A federal lawsuit
against the City of Miami over its alleged practice of seizing and destroying homeless people's property is one step closer to trial after a federal judge denied the city's motion to dismiss.
The lawsuit was filed by four Miami residents — LaToyla Cooper-Levy, Phillip Sylverin, Sherman Rivers, and Joseph Simmons — who claim the city indiscriminately discarded their personal items while clearing homeless encampments where they were living.
"The city conducts sweeps without sufficient notice and in a manner that prevents plaintiffs from securing their personal property to avoid destruction," the lawsuit alleges. "The intentional taking and destruction of plaintiffs' personal property violates plaintiffs' constitutional right to be free from unreasonable seizures and their right to due process."
In its motion to dismiss, the city claimed the plaintiffs described isolated incidents and failed to establish that Miami has a widespread practice of disrespecting homeless people's property, a showing required for the city to be held liable.
But U.S. District Judge Beth Bloom struck down those claims in her December 6 ruling.
"The complaint sufficiently alleges that the city fails to provide adequate notice of sweeps, the city fails to sort or secure specific items, and fails to determine whether unattended property belongs to a particular homeless individual," the judge wrote.
Legal Services of Greater Miami, Southern Legal Counsel, and the ACLU of Florida had filed the lawsuit in June on behalf of the plaintiffs.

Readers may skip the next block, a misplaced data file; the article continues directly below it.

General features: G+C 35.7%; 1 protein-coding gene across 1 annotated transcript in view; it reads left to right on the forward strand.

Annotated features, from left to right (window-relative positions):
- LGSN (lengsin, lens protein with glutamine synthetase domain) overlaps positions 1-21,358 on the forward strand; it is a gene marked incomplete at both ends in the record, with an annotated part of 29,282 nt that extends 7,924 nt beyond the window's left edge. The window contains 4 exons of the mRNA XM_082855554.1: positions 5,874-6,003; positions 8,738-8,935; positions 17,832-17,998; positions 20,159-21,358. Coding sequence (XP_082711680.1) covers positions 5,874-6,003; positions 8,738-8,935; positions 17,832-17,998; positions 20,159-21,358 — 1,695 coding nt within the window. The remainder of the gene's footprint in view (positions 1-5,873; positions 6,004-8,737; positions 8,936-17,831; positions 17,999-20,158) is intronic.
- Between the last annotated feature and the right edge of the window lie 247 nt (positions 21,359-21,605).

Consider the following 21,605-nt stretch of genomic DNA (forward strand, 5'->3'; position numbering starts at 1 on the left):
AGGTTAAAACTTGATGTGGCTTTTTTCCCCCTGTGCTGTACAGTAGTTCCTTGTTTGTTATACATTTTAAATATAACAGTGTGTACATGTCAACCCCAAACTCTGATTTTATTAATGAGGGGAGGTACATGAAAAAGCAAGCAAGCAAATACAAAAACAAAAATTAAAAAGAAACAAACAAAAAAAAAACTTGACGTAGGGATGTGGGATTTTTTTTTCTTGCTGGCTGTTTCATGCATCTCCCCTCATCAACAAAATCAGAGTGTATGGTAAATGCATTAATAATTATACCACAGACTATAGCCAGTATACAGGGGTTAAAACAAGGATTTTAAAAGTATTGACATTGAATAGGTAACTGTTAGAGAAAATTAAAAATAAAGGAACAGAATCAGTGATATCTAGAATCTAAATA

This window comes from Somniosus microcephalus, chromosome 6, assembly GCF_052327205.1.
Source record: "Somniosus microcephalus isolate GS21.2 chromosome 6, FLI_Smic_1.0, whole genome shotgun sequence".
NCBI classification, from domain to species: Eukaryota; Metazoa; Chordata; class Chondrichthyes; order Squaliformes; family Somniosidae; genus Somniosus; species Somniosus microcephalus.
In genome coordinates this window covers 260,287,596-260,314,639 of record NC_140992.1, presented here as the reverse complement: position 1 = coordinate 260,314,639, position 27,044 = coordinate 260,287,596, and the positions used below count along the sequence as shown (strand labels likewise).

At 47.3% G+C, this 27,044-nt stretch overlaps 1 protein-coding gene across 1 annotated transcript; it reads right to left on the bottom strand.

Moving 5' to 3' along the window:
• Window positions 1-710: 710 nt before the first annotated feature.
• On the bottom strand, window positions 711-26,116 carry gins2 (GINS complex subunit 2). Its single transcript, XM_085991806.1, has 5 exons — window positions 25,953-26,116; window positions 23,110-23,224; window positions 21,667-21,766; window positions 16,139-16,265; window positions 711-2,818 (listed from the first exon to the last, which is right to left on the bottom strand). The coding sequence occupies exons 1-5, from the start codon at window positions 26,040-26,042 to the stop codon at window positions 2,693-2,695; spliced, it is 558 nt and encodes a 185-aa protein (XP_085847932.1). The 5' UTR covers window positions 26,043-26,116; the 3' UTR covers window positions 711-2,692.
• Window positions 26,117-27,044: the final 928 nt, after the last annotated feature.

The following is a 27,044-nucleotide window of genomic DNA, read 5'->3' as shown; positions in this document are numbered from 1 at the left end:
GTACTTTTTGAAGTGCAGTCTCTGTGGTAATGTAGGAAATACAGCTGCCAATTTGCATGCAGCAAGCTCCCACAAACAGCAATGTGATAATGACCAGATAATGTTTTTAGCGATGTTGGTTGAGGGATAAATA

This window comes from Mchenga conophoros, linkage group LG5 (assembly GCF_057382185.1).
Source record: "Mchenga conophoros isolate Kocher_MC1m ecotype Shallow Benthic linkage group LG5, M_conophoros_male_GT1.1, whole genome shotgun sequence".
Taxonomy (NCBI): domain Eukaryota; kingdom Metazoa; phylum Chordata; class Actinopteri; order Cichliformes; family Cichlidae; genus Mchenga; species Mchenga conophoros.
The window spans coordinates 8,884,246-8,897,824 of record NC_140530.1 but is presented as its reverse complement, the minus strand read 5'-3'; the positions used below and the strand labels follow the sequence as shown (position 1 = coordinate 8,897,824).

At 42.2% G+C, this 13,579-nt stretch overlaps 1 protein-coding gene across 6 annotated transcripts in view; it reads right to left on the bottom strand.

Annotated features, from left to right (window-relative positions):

Jeffrey Hearne, director of litigation at Legal Services of Greater Miami, says the plaintiffs may now have their day in court to tell their stories and show how the city is disregarding the rights of the homeless.
"The sweeps are still happening," Hearne tells New Times
. "We still have stories of individuals who say their property is being swept up and taken. That's what we are trying to get changed."
According to the lawsuit, the city "began an aggressive plan to clear homeless encampments" in early 2021. This came after a federal appeals court in 2019 terminated the 1998 Pottinger Agreement
, a landmark consent decree designed to curb the city's practice of tossing out homeless people's personal property and arresting homeless Miamians for sleeping in public places.
"Once the district court terminated the Pottinger consent decree in February 2019, the city was no longer... under court oversight as to how it treats the homeless," the lawsuit reads. "In April 2021, the city commission enacted a resolution directing the city manager to facilitate bi-weekly cleanings of homeless encampments."
During a sweep of an encampment located between NW 17th Street and NW Seventh Avenue in the spring of 2021, the lawsuit alleges, Cooper-Levy lost her passport, social security card, tent, phone, and an urn holding her mother's ashes. Cooper-Levy's work uniform was also taken, which the lawsuit says led to her losing her job because she could not buy a new one.
When city staff arrived at Sylverin's encampment on NW 11th Street near the I-95 bridge in August 2021, the lawsuit asserts Sylverin, who relies on a wheelchair for mobility, was given only a few minutes to move his belongings.